The more dynamic duo is Amanda Seyfried and NPH, the latter of whom is in scintillating form as a douchebag for the ages. It’s a custom-made role for him and he just runs with it, and in the process nearly steals the show.

At 116 minutes, the film is about 15-20 minutes too long, and you get the sense watching it that MacFarlane struggled to cut it down because he was too in love with his own material.

To sum it up, A Million Ways is a serviceable farce comedy that takes a creative idea but can’t quite live up to its full potential. Joke for joke, I found it less funny and more uneven than Ted. On the other hand, that still makes it smarter and edgier than most comedies you’ll see these days.

3 stars out of 5

Movie Review: Wreck-It Ralph (2012)

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I’m not usually a fan of animated films and had seen or heard almost nothing about Wreck-It Ralph, the latest cartoon offering from Disney, but was persuaded to see it by good word of mouth.

The concept is brilliant: the titular character, Ralph (John C Reilly), is the villain of a retro Donkey Kong-style arcade game who longs to be a good guy and breaks into other games in the arcade to seek validation.

I won’t get into the nitty-gritty of how Ralph does it, but it’s pretty clever and very cool. As you can imagine, throwing a poorly pixelated arcade game character from 20-30 years ago into the high definition, high-powered games of the present is a fun idea in itself, not to mention all the nostalgia of seeing some of the most iconic characters in gaming history (I won’t spoil the surprise by saying who they are).

That’s the biggest strength of Wreck-It Ralph — its ability to weave together memorable video game characters that will bring back the favourite memories of big kids like myself. And the character mish mash also happens to be what churns out some of the movie’s best jokes and one-liners. You’d have to be a massive geek to get all of the references, but there should be more than enough easy ones for everyone to enjoy.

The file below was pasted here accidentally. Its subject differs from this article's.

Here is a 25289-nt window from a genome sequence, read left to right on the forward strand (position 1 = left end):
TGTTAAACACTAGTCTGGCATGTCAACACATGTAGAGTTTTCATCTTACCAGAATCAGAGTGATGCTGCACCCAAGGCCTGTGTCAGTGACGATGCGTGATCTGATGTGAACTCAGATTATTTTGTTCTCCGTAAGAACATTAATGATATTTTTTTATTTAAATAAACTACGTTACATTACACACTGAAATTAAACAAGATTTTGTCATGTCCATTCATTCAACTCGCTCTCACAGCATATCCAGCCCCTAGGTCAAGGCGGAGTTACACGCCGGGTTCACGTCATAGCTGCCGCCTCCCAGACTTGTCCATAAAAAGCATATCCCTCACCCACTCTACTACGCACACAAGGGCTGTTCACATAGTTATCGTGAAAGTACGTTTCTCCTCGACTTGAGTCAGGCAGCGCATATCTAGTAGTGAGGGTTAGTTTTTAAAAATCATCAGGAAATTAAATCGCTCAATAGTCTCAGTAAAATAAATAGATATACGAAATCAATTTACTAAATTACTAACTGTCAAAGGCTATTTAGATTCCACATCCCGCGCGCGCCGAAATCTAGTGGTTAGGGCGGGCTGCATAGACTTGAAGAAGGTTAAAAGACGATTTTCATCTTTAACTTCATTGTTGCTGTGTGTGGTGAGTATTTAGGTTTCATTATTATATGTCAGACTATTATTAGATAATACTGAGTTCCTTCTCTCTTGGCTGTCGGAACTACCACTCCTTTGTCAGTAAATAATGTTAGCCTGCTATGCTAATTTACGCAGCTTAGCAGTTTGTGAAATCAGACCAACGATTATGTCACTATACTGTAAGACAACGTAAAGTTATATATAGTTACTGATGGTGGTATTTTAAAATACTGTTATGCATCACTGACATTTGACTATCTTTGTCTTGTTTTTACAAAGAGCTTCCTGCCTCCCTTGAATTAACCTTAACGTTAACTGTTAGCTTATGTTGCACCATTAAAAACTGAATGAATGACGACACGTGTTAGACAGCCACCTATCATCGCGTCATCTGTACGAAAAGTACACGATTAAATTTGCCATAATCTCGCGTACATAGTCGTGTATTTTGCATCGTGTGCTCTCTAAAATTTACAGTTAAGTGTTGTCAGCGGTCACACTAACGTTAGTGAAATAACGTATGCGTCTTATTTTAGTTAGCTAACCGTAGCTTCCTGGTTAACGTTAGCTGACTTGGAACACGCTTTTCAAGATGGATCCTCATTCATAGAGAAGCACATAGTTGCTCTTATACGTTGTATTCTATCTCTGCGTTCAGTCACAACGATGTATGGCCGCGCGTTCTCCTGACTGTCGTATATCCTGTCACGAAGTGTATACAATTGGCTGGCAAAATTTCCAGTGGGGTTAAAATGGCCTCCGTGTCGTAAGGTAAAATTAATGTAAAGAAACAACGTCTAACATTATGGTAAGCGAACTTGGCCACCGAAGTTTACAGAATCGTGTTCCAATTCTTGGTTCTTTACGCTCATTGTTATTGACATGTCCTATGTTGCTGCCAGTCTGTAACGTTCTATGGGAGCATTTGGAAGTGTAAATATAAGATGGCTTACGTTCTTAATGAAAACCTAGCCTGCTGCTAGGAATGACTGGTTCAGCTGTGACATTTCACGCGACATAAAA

Unfortunately, Wreck-It Ralph doesn’t quite exploit this concept enough, with the majority of the second half of the film taking place almost entirely in a single fictional game. This was a huge letdown for me because I had longed for more of the nostalgia, but instead the film kind of reversed into more familiar animated film territory as Ralph enters character development mode.

Not to say that this part of the film was bad, because it’s actually still quite good and littered with crafty humour and heart. Perhaps Disney didn’t want to milk the mish mash concept too much, but for me it took away the most appealing part of the movie and the potential for more clever laughs.

John C Reilly is always reliable and the supporting cast is excellent. There’s the sweet, nasally voice of comedian Sarah Silverman as a bratty but adorable little girl, the instantly-recognisable voice of 30 Rock‘s Jack McBrayer as the hero of Ralph’s video game, Fix-It Felix, as well as the equally recognisable voice of Glee‘s Jane Lynch as a first-person shooter squadron leader.

On the whole, Wreck-It Ralph is one of the better animated films I have seen in recent years, though it’s not quite in the same league as say Toy Story (any of them). Absolutely no shame in that though; I’d still recommend it to anyone who has ever spent a chunk of their childhood playing video games.

3.75 stars out of 5

PS: Wreck-It Ralph has been nominated for a best animated feature Oscar. I haven’t seen the other nominees but Brave recently took out the award at the Golden Globes, so we’ll see.